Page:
August Strength & Conditioning Research Questions

Hi fitness folks! Do you know the answer to the August strength & conditioning research review questions? If not, you ought to subscribe to our research review service. HERE is the link in case you’re not yet subscribed.

August’s PDF will be sent out on Thursday so make sure you’re subscribed if you want to receive it. We also have back issues available for purchase HERE. If you’re new to S&C Research, you might wish to buy the last few and get caught up, or buy our Background Product to build a good foundation. Below is the list of questions we tackle in our review this month.

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On “Creating Torque” by Screwing the Feet Into the Ground


Lately, there have been many experts suggesting that for optimal squatting and conventional deadlifting performance, one should purposefully create torque by screwing one’s feet into the ground. Kelly Starrett and Mark Bell are two proponents of this.

I’d like to discuss my thoughts on this topic, but before I do I want to mention that I have tremendous respect for Kelly and Mark, so this is nothing personal.

And also before I get started, let me briefly touch upon torque for those who need a brush-up on their biomechanics.

What is Torque? 

If I push against a wall, I exert force against that wall. I also exert force into the ground. Force is a vector quantity because it must contain a direction. I can also push against a wrench. However, since there’s a pivot, the force creates torque about that pivot. Torque is turning force, and can be thought of as linear force’s rotational analog. While force is usually measured in Newtons, torque is usually measured in Newton-meters, which you can think of as the amount of force exerted perpendicularly to the wrench one meter away from the pivot (which one be one long-ass wrench but hopefully you get the point). Torque is sometimes reported in pound-inches to make it more “American-friendly,” but the point is that it’s dependent on both the magnitude and distance away from the pivot of force production.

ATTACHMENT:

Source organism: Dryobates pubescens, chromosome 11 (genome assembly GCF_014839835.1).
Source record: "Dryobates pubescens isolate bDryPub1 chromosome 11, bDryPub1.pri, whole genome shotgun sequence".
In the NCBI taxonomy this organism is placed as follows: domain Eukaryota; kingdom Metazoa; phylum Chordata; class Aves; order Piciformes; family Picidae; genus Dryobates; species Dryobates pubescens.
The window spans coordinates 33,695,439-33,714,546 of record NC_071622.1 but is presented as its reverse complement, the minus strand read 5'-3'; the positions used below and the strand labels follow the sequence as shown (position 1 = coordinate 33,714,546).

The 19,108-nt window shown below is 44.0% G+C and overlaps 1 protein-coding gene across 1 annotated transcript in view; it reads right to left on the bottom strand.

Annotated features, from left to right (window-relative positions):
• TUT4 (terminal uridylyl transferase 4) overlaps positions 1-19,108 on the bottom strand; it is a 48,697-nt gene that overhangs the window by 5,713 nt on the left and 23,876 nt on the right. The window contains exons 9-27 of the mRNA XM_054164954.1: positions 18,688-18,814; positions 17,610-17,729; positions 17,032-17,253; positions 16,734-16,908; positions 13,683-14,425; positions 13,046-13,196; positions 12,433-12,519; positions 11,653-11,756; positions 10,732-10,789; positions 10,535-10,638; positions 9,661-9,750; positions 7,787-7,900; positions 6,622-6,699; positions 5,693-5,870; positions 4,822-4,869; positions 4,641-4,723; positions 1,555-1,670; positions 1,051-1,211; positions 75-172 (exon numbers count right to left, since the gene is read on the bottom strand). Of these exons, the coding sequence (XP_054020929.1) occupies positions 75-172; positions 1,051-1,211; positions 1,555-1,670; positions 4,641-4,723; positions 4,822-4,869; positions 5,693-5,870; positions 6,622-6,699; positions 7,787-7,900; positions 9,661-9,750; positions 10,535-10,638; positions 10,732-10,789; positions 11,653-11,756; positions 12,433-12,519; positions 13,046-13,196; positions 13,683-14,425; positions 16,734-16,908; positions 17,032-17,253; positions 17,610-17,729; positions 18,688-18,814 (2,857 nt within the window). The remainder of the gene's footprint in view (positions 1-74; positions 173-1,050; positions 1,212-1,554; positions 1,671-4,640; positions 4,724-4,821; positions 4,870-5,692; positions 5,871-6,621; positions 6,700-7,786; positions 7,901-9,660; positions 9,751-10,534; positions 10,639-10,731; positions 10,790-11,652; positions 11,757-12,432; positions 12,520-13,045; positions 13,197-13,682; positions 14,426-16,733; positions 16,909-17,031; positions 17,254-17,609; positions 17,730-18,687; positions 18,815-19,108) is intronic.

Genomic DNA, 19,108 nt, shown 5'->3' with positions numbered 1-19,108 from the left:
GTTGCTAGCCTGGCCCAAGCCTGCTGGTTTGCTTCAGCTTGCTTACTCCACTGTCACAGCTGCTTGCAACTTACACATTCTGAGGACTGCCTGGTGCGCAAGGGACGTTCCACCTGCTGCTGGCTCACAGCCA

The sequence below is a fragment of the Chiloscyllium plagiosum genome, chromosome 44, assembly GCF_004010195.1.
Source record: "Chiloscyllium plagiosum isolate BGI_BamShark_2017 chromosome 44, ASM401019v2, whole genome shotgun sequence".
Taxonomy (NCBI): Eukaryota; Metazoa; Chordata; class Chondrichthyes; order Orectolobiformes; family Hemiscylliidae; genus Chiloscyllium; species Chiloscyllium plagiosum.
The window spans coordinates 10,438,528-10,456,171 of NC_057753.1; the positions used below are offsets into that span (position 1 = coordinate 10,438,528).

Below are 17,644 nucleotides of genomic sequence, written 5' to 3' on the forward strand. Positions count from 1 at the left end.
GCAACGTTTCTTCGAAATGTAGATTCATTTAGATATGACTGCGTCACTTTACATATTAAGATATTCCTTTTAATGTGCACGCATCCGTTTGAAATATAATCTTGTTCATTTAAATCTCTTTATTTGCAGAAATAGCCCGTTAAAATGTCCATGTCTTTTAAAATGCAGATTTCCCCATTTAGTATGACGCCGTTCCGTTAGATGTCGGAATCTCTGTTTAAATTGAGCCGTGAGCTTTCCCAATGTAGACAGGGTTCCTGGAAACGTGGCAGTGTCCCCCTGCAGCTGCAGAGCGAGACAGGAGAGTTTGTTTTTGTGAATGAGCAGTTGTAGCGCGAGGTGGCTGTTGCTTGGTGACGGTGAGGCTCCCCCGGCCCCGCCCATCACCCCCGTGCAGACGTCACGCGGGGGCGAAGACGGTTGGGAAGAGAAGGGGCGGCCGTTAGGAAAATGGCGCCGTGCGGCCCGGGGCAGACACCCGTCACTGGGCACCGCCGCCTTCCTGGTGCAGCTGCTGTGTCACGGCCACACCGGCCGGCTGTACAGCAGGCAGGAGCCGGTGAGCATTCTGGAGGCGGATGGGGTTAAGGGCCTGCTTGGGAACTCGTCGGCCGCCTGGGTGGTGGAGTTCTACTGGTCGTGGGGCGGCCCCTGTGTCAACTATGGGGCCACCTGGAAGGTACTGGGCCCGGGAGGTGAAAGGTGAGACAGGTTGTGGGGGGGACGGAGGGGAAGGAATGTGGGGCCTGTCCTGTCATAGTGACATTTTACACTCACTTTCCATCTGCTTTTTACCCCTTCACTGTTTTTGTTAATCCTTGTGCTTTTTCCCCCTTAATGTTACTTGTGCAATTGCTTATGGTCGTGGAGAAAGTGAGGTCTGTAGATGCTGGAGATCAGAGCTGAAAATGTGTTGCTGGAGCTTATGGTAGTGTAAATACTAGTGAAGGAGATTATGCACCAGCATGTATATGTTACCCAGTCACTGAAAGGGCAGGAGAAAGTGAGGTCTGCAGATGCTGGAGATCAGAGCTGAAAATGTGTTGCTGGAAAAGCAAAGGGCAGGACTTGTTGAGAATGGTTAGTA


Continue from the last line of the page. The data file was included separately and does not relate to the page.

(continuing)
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Fitness is Not Religion or Politics, and there are Many Ways to Construct a Good Training Program

Most lifters start working out to look and feel better. Along the way, they get sucked into one of the numerous fitness cults out there and turn into annoying fitness snobs.

No matter what anyone tells you, many roads lead to Rome. There are many ways to see great results in the gym.

Chances are the person whose physique you envy so badly doesn’t train harder than you. He or she simply eats better than you and is more consistent.

As long as you’re consistently getting stronger in the primary movement patterns, revving up the metabolism, and taxing the major muscles, then you’re achieving a great workout.

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Heavy Sled Towing Trumps Light Sled Towing for Acceleration

Every once in a while a study comes along and alters my understanding of biomechanics and sports science. Effects of weighted sled towing with heavy versus light load on sprint acceleration ability by Kawamori et al. was published ahead of print earlier this year in March. It’s an excellent study that supports what many strength coaches have been saying for quite some time (and refutes what many track & field coaches have been saying) – that heavier sled towing is effective in improving acceleration ability. In the past, many T&F coaches believed that using sled loads of greater than 10% of bodymass (or loads that reduced speed by greater than 10%) would alter sprint mechanics too much and negatively impact speed.

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